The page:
Major education and training challenges are plaguing the United States in preparing the next generation of the future workforce to meet the demands of the 21st Century. Several calls have been released to improve education programs to ensure learners are acquiring 21st century knowledge, skills, and abilities (KSAs). As we embark on the digital and automation ages of the 21st century, it is essential that we move away from traditional education programs that define and measure KSAs as static constructs (e.g., standardized assessments) with little consideration of the actual real-time deployment of these processes, missing critical information on the degree to which learners are acquiring and applying 21st century KSAs. The objective of this dissertation is to use 1 book chapter and 2 journal articles to illustrate the value in leveraging emerging technologies and multimodal trace data to define and measure scientific thinking, reflection, and self-regulated learning--core 21st century skills, across contexts, domains, tasks, and populations (e.g., medical versus undergraduates versus middle-school students). Chapters 2-4 of this dissertation provide evidence of ways to leverage multimodal trace data guided by theoretical perspectives in cognitive and learning sciences, with a special focus in self-regulated learning, to assess the extent to which learners engaged in scientific thinking, reflection, and self-regulated learning during learning activities with emerging technologies. Overall, results from these chapters illustrate that it is necessary to utilize methods that capture learning processes as they unfold during learning activities that are guided by theoretical perspectives in self-regulated learning. Findings from this research hold significant broader impacts for addressing the education and training challenges in the United States by collecting multimodal trace data over the course of learning to not only detect and identify how learners are developing KSAs such as scientific thinking, reflection, and self-regulated learning, but where these data could be fed into an intelligent and adaptive system to repurpose it back to trainers, teachers, instructors, and learners for just-in-time interventions and individualized feedback. The intellectual merit of this dissertation focuses predominantly on the importance of utilizing rich streams of multimodal trace data that are mapped onto different theoretical perspectives on how humans self-regulate across tasks like clinical reasoning, scientific thinking, and reflection with emerging technologies such as a game-based learning environment called Crystal Island. Discussion is incorporated around ways to leverage multimodal trace data on undergraduate, middle-school, and medical student populations across a range of tasks including learning about microbiology to problem solving with a game-based learning environment called Crystal Island and clinically reasoning about diagnoses across emerging technologies.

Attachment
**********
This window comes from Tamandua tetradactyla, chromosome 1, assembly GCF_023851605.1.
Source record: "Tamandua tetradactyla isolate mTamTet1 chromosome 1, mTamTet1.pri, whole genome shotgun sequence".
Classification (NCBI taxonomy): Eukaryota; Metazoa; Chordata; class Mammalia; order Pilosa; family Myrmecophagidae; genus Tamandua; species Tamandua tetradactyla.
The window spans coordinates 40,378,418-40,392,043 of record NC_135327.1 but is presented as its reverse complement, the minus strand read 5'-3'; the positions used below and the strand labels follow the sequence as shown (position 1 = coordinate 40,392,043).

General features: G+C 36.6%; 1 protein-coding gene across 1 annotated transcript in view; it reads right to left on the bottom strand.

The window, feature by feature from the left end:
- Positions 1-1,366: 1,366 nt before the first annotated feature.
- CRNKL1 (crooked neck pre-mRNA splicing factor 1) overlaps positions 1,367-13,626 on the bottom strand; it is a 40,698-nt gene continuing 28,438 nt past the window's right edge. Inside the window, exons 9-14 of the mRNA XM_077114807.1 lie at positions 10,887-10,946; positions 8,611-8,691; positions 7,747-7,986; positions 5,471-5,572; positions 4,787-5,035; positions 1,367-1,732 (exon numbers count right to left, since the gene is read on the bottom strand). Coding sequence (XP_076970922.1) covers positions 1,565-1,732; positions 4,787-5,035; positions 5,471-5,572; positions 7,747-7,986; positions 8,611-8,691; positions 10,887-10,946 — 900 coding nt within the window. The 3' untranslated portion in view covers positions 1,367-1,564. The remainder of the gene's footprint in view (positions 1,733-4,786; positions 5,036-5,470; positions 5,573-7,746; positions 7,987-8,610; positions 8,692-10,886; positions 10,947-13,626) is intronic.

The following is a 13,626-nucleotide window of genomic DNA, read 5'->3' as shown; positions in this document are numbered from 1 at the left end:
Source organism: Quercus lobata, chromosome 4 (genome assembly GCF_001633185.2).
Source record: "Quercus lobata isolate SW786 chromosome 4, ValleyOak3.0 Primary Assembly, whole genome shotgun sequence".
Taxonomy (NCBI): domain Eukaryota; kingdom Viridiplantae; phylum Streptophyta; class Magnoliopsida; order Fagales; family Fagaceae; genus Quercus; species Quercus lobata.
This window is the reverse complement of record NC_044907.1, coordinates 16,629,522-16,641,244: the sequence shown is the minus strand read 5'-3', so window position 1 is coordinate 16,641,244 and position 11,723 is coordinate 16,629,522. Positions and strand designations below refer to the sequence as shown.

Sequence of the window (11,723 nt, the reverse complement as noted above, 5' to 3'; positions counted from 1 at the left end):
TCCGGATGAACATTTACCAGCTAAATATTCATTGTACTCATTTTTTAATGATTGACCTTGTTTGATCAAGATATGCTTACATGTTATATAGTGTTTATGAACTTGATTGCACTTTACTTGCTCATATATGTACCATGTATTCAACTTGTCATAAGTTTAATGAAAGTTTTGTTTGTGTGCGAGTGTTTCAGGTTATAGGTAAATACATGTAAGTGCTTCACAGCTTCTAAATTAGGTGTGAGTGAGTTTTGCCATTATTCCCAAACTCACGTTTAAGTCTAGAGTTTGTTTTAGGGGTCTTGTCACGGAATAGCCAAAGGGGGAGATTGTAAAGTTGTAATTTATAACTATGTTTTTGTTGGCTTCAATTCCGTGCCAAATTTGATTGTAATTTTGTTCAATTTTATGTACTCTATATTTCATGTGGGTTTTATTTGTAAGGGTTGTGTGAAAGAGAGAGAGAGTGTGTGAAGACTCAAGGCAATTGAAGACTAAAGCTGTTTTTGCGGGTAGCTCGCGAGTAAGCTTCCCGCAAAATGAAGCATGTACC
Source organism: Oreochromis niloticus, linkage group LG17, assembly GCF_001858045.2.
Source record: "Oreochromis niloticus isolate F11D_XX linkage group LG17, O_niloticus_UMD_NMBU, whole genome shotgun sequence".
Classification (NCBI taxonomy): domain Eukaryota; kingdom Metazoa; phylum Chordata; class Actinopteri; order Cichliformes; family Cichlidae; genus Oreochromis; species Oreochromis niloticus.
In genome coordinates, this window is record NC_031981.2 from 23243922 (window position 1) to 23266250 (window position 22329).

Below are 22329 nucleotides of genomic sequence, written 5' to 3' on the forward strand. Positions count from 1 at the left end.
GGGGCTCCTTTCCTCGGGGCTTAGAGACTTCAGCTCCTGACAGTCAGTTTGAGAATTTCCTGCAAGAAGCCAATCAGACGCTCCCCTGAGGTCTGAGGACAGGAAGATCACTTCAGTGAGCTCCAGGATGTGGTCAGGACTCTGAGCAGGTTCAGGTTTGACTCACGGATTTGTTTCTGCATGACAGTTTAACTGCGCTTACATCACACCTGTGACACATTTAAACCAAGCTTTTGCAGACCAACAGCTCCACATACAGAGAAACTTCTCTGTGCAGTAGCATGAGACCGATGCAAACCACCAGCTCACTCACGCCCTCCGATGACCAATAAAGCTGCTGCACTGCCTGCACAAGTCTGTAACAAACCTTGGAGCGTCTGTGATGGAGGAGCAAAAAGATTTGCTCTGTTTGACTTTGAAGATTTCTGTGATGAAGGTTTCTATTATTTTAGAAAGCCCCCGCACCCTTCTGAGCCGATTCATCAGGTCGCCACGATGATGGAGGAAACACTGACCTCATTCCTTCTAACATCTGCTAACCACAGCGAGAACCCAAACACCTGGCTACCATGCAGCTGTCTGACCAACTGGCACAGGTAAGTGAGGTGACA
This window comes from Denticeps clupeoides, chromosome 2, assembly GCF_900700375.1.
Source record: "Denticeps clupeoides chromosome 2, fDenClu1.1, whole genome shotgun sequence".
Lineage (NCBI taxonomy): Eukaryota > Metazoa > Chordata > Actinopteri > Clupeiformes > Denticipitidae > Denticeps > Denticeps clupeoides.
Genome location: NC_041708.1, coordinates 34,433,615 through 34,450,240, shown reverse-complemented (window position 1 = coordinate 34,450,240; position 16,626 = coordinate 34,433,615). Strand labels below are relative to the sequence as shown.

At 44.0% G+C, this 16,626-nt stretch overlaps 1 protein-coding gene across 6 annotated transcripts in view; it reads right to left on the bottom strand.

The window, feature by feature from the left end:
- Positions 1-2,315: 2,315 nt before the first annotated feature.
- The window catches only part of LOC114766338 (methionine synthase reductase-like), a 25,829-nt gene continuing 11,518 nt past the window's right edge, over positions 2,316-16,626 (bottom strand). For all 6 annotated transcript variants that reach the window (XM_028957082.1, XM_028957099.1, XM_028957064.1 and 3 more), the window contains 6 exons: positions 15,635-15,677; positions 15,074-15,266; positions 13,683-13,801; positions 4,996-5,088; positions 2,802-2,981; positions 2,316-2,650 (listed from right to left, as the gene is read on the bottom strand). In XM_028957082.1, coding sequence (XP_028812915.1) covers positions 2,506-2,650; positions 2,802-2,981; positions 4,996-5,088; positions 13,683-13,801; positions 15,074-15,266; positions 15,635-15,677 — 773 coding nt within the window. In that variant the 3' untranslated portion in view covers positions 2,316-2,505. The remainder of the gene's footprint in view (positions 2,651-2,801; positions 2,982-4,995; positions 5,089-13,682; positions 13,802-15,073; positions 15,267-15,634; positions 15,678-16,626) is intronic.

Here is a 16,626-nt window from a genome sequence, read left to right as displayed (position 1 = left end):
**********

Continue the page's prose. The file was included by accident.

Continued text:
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Graduation Date





Azevedo, Roger


Doctor of Philosophy (Ph.D.)


College of Community Innovation and Education


Learning Sciences and Educational Research

Degree Program

Education; Learning Sciences




CFE0008810; DP0026089



Release Date

December 2021

Length of Campus-only Access


Access Status

Doctoral Dissertation (Open Access)